Former Texas Gov. Rick Perry took to the stage Monday at the Republican National Convention to praise a man for his courage and love for America. That man was not soon-to-be-nominated Republican presidential candidate Donald Trump.
In fact, Perry didn’t mention Trump at all.
He delivered brief remarks on the first night of the convention in Cleveland, which was devoted to the theme of “Make America Safe Again.”
Perry, who endorsed Trump in May despite previously calling him a “cancer on conservatism,” spoke only about Marcus Luttrell, a retired Navy SEAL who wrote the book Lone Survivor and gave his own remarks after Perry’s. The only Trump-esque line in Perry’s comments was a riff on his “make America great again” motto.
“Tonight, our commitment is this: Making America great again starts by taking care of our veterans,” Perry said.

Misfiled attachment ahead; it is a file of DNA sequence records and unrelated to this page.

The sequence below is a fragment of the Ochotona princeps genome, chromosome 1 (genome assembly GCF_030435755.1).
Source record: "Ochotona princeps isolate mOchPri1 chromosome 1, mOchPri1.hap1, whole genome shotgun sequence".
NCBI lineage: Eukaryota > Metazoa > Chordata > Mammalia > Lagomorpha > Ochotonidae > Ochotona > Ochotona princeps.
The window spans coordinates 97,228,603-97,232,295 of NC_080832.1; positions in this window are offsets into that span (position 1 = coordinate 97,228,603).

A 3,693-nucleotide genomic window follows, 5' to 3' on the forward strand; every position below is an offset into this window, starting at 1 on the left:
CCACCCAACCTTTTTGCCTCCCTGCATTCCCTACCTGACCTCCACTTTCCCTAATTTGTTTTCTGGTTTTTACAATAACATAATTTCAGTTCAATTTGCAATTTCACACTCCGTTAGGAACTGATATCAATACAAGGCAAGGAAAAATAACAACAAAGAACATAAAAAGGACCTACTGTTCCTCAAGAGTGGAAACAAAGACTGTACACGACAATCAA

It’s not a huge surprise that Perry skipped praise of Trump, given his past criticism of him. As one reporter noted, Perry’s website still includes a knock on “Trump-ism.”
Even when Perry endorsed Trump in May, it wasn’t exactly ringing.
“He is not a perfect man. But what I do believe is that he loves this country and he will surround himself with capable, experienced people and he will listen to them,” Perry said at the time. “He wasn’t my first choice, wasn’t my second choice, but he is the people’s choice.”
Most of the Monday convention speakers devoted significant time to Trump. But another exception was Sen. Tom Cotton (R-Ark.), who said the name “Trump,” unlike Perry, but similarly skipped the opportunity to praise him. Instead, Cotton talked about his own family and his military service, with a brief mention of the presumptive nominee.
“Let me say again, this time directly to our troops: In a Trump-Pence administration and with a Republican Congress, help is on the way,” Cotton said.
Editor’s note: Donald Trump regularly incites political violence and is a serial liar, rampant xenophobe, racist, misogynist and birther who has repeatedly pledged to ban all Muslims ― 1.6 billion members of an entire religion ― from entering the U.S.